Friday 14 December 2007

Simple Semiotics

Earlier today I took a stroll northwards to the oldest shopping street in Bejing called Wan Fu Jing to think a bit more about retail communications and was confronted by some street advertising by Adidas. They pretty much 'own' the whole high street, which is either OK or just urban spam depending on your perspective. But let's park the media aperture question for a second because a lot of pants gets talked about semiotics in planning and so for a good pub bluff on the subject just ask yourself the question. Why are we unlikely to see this style of ad or the one below, appear during the London 2012 Olympics?

Of course there are still over four years to go and that whole shared endeavour thing might be in vogue by then. Lets see. Shortly afterwards, I nipped into a shopping mall for some noodles and I saw some more retail advertising and signage for a Chinese food chain that might just raise a smile. I am partial to a self referential joke now and again.

C'mon. In China? That's fucking brilliant isn't it? ;)

For the wise master's words (Bruce Lee was both articulate and a gentleman too) see my post on an interview with Mr Lee I posted over here.


  1. Love that second Adidas ad.

    I bet the meat in that restaurant was tender...

  2. As a long-term Campaign reader I am new to this weblog and frankly I am mystified at the absence of discussion of advertising awards and salaries.

  3. I absolutely HATE the Adidas spots and have told the client and the head of the agency who did it.

    Hell, even TBWA's head of creative around the region found it hard to defend - using words like 'quiet achiever'.

    It's bollocks on so many reasons - both because it is not truly representative of the IMPOSSIBLE IS NOTHING idea [though I can see how they could try and argue against this] but also because it is not tapping into the spirit many Chinese are treating the Olympics.

    Don't get me wrong, the people of China are some of the kindest, warmest most welcoming people on the planet - but for many, the Olympics is not a chance to hold a global sporting event, it's a chance to show the World the importance and value of a country they hold dear.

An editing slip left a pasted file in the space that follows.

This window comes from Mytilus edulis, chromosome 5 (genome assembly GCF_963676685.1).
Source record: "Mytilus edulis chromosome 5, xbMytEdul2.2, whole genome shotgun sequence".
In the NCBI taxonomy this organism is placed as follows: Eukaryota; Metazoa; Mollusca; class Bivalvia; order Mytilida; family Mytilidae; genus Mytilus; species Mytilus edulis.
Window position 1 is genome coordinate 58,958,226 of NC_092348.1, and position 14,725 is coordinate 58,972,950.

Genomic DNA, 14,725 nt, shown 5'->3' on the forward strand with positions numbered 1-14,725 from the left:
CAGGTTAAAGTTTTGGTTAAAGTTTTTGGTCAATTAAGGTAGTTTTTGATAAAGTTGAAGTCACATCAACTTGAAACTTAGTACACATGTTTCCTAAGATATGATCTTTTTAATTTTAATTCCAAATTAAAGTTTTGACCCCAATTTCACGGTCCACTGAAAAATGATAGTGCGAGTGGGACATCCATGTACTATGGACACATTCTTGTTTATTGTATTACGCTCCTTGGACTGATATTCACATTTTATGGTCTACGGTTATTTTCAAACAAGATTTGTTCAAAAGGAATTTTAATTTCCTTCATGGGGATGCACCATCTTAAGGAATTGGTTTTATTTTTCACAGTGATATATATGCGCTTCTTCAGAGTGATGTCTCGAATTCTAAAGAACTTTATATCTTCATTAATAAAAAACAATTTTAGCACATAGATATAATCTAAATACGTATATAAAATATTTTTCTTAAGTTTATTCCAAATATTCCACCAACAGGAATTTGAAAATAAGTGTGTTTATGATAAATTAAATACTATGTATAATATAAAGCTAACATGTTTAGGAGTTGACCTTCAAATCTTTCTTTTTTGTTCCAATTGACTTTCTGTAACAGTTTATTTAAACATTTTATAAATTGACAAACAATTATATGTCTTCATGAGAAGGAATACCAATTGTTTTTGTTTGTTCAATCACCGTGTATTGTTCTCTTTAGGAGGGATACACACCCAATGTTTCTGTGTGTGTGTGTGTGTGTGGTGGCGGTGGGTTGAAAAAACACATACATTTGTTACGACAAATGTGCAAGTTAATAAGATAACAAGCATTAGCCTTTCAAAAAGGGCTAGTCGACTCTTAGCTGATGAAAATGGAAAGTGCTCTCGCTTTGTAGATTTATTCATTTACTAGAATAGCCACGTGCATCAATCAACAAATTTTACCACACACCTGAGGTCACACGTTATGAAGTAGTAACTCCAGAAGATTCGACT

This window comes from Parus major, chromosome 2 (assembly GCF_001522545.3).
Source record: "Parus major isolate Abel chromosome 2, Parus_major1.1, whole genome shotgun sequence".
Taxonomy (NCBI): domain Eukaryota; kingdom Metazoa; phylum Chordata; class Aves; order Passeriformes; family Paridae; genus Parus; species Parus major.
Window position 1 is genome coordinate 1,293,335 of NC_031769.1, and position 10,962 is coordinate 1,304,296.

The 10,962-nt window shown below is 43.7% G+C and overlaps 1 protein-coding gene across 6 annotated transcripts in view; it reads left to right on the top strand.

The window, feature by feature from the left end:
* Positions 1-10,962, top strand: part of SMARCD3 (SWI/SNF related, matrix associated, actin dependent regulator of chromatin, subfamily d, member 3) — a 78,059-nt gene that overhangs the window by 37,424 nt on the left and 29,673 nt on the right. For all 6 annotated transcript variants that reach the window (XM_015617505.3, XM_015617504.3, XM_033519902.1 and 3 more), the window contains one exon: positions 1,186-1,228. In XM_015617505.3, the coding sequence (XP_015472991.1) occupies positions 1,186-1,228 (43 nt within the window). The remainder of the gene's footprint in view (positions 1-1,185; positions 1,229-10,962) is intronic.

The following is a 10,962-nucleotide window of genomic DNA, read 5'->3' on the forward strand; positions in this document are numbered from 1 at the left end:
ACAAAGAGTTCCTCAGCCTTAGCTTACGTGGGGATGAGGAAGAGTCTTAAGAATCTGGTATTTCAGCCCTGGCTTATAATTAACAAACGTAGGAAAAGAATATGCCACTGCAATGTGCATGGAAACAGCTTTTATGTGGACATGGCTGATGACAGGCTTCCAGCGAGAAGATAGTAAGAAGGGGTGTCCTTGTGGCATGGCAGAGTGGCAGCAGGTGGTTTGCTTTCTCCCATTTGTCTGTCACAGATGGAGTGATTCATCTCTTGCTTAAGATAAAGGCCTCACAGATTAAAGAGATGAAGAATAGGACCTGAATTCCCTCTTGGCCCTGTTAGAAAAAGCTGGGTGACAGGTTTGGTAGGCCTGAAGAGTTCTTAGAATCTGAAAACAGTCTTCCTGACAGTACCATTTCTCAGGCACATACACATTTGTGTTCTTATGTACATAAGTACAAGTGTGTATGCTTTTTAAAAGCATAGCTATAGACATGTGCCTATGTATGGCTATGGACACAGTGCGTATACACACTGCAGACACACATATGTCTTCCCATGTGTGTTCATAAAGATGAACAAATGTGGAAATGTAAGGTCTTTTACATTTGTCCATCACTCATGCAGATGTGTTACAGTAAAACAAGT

Of course I am generalising and of course I know cultural and political issues affect much advertising creation there - but when I think of what Adidas could of done for China and the Olympics and then see this 'We're in it together' cliched bollicks, it just makes me very sad indeed.

  4. Talking of sad ... I recently saw a comment by WK's Global Planning Director for Nokia and it just felt like he was a guy who has no idea about the China market or its power potential.

    I am sure he's a good guy - and I've heard he is very talented - but some of the things he said were expressed in a manner as if he'd just found the answer to the meaning of life when for anyone who has spent anytime in this region, knows it's second best.

    This is the most dynamic, speedy and bloody frustrating region on earth - he'll need to be abit more tapped into what is going on if he is going to help Nokia thrive.

    Oooooh I'm such a bitch!

  5. Finally - the best Chinese marketing I've seen in quite a while was this bloke who had written his company name [an IT shop] on money and was handing it out to passers by.

    Evil, mad genius!

  6. ...and speaking of evil mad Genius Rob. Ha ha :)

    Mr Dodds. You're confused let me unconfuse you.

    Famous Rob - You are cracking me up with your comments these days :)

  7. You've got me thinking now Rob. You always do. That's why I love hanging out on your blog and when you chip in on mine. You're so right.

    I was explaining to a translator at the ministry for foreign affairs that China is the psychological leader of the world. The US have blown their goodwill post 911 and is effectively muted when it comes to moral leadership. It sits on a mountain of debt and obesity - two ends of the consumption chain that people need to reflect more on.

    I also shared that with China's growth should come a mature tone of voice, and that China needs to reflect their new stature and maturity when it talks to the international community. China would be so much more loved if it could do for the international community what the international community so wants to hear. A voice of kindness and moral leadership.

    That Adidas work is the mirror image of China that it so wants to see of itself. But the chance to do communications that embrace all peoples of the world as is the SPIRIT of the OLYMPIC games is huge - Its the chance of a lifetime.

    During a hard time for the United States during the Oil shocks of the early 70's and its involvement with another unwanted war in Vietnam, the Coca Cola company transcended that tension in its society with a message that lives on in me to this day. Call it a cliche but buying the world a coke embraced the world in a way that politics never could do.

    I'd like to see another 'Hilltop' ad come from China for the Olympics. They not only need it. They deserve it.

    Its for this reason that I think messages like 'Give a little love and it all comes back to you' or 'Hate something change something' are philosophical nuggets that mean our business can have a meaningful impact on the way we conduct our lives.

    Thanks for getting me going Rob. I'm revved up now :)